A review of court records paints a disturbing picture of a Winnipeg man now charged in what the Winnipeg Police Service (WPS) has described as the “horrifically grisly” homicide of a young Indigenous woman in North Kildonan.
The partial remains of Rebecca Contois, 24, were found near an apartment building on Edison Avenue early Monday morning.
On Thursday, the WPS announced Jeremy Anthony Michael Skibicki, 35, was charged with first-degree murder in Contois’s death. Investigators fear there may be more victims.
According to court records, Skibicki’s now ex-wife was granted a protection order against him for three years in September 2019. A justice of the peace ruled at the time Skibicki’s behaviour constituted threatening conduct under the Domestic Violence and Stalking Act.
The woman filed the protection order because she claimed in court filings she was afraid for her safety.
“I feel that I would get taken out of town and not return as his anger is uncontrollable and I cannot protect myself,” Skibicki’s ex-wife alleged in September 2019.
The woman, who CTV News isn’t identifying, alleged Skibicki kept her in his apartment for four days without any chance of leaving after their marriage. She also alleged Skibicki stalked her, tracked her phone and alleged he had sex with her while she was asleep without her consent after she took sleeping medication.
The woman, who told the court in 2019 she was recovering from addiction, alleged Skibicki used to do meth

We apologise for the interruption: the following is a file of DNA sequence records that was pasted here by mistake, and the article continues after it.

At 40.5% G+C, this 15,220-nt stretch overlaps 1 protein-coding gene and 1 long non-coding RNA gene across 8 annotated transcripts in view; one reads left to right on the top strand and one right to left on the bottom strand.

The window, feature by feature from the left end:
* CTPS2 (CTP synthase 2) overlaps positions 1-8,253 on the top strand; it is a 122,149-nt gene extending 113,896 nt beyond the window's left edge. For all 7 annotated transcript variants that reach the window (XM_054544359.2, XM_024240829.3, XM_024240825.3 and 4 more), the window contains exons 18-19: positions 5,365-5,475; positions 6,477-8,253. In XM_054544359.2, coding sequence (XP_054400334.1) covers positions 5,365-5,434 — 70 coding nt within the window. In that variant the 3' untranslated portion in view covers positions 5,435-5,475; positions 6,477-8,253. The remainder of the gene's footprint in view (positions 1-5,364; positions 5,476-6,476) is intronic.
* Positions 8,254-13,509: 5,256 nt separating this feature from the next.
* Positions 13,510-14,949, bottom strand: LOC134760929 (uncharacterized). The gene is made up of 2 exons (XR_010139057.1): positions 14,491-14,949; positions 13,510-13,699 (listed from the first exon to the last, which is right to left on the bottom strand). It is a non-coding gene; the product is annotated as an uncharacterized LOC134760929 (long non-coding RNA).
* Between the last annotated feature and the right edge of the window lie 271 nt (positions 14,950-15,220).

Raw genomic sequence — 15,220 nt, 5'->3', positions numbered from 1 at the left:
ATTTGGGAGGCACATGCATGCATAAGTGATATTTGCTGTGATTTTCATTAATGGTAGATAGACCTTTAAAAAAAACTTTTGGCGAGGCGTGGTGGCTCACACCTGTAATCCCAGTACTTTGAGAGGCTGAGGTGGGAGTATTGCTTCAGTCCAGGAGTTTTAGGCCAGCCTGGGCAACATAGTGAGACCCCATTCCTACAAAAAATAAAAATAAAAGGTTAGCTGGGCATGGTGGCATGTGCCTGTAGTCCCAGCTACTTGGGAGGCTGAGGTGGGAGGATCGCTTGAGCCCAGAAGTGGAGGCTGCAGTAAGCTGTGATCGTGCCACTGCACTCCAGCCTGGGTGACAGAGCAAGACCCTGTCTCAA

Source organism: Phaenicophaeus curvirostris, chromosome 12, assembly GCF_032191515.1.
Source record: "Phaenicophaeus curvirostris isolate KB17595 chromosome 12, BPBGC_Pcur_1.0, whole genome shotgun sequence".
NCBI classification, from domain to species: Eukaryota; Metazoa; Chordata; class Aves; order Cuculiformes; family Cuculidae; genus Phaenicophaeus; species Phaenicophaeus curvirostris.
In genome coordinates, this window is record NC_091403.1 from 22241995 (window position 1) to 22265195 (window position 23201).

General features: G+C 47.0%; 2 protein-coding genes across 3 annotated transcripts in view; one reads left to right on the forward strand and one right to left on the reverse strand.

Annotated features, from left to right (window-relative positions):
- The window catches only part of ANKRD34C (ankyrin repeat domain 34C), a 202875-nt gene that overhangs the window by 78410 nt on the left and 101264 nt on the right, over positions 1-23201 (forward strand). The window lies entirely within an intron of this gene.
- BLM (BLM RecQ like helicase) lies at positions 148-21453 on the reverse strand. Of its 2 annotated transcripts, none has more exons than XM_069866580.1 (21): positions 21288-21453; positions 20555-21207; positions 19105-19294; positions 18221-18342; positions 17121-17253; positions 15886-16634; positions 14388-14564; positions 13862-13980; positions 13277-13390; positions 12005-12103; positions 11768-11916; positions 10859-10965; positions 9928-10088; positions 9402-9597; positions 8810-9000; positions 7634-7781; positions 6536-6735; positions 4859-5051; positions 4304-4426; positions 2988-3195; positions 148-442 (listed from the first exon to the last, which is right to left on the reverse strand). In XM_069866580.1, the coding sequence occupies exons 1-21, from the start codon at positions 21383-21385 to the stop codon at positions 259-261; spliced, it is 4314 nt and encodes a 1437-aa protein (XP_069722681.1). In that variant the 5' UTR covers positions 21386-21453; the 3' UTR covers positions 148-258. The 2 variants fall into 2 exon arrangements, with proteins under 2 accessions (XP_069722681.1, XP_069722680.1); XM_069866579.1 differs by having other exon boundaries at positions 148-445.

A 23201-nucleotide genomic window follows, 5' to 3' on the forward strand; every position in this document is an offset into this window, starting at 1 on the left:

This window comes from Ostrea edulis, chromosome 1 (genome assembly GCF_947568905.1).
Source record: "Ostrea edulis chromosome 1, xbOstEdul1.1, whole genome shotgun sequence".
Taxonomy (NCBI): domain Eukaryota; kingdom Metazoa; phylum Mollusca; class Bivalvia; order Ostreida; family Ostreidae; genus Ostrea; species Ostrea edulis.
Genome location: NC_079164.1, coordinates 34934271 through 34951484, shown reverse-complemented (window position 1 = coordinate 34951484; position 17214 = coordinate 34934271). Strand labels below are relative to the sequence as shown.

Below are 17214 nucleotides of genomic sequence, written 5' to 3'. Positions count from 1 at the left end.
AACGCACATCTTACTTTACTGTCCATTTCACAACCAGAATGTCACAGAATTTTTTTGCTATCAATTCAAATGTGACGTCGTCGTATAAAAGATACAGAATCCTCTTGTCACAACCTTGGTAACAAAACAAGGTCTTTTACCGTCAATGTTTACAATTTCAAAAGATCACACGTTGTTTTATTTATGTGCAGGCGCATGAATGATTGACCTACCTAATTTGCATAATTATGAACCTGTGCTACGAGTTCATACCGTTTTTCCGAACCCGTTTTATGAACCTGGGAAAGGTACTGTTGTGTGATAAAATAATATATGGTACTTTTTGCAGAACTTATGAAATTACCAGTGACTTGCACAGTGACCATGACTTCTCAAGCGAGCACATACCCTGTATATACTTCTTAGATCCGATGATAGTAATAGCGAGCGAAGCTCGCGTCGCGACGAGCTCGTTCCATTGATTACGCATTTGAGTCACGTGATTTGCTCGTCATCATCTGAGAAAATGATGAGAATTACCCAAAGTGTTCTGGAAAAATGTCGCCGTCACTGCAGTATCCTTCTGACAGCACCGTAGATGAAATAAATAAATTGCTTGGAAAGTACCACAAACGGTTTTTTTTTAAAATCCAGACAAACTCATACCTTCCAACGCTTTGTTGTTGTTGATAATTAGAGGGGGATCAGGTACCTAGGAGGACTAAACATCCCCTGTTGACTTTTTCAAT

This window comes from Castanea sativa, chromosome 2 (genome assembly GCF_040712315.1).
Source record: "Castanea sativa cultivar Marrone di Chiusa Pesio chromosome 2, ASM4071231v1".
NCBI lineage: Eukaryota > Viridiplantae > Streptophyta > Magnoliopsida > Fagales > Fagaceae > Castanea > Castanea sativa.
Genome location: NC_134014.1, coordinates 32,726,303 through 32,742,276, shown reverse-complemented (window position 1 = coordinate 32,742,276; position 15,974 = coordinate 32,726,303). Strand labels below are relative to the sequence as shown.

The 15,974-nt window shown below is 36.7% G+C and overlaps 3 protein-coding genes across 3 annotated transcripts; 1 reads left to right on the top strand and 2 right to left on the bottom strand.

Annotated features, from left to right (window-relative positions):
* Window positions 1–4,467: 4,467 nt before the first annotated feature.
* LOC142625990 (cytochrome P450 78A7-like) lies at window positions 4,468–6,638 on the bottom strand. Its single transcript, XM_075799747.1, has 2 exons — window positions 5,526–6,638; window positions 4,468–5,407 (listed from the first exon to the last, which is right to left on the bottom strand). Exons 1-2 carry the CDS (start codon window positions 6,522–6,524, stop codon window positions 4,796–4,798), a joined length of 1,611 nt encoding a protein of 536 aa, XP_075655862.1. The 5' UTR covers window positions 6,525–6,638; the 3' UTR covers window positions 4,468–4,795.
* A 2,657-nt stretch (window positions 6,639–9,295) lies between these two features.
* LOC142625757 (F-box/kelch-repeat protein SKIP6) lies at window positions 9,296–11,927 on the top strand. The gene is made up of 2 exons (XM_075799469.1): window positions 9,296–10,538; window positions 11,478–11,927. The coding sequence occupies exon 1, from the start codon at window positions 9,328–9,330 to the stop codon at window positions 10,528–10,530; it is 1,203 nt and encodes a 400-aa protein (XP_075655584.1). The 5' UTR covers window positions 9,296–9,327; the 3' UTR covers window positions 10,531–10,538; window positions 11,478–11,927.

“He believes he is my owner and I am a possession/property,” the woman wrote in her 2019 application for a protection order. “He hunts me down and controls my life.”
Court records also show Skibicki was previously charged with assault with a weapon, assault causing bodily harm and uttering threats in January 2021.
The WPS’s search for evidence continued Friday at his home.
A neighbour told CTV News the 35-year-old had been living in the multi-unit residential building on McKay Avenue for about six months, prior to his arrest in Contois’s homicide.
Her partial remains were found by a passerby early in the morning on May 16 behind an apartment building not far from Skibicki’s home. Investigators said Skibicki and Contois were known to each other but didn’t divulge any additional details.
“The family are devastated in the news they got and the way the Winnipeg police found her,” said Darryl Contois, a family friend with no direct relation, who helped organize a vigil Thursday night where Rebecca’s remains were found.
Dozens gathered for a candlelight vigil Thursday evening outside an apartment building on Edison Avenue in North Kildonan, an area where police said partial human remains were discovered Monday morning. (Source: Danton Unger/ CTV News Winnipeg)
Friends and family including Contois’s mother, who was surrounded by supporters, returned to the site to honour the woman who was a mother originally from Crane River.
Hilda Anderson-Pyrz, chair of the National Family and Survivors Circle, said Contois’s death coupled with fears there may be more victims is deeply concerning.
“It’s more so about surrounding the family right now and other families who’ve been impacted,” Anderson-Pyrz said. “It’s very triggering to them, too, each time that we lose one of our Indigenous women or girls or two-spirited and gender diverse people.”
A Facebook account associated with Skibicki in court documents contains posts about holocaust denial and photos of the accused with The Iron Cross – a famous German military medal that was turned into a Nazi symbol during the 1930s.
The offence of first-degree murder Skibicki has been charged with has not been tested in court.
He remains in custody.
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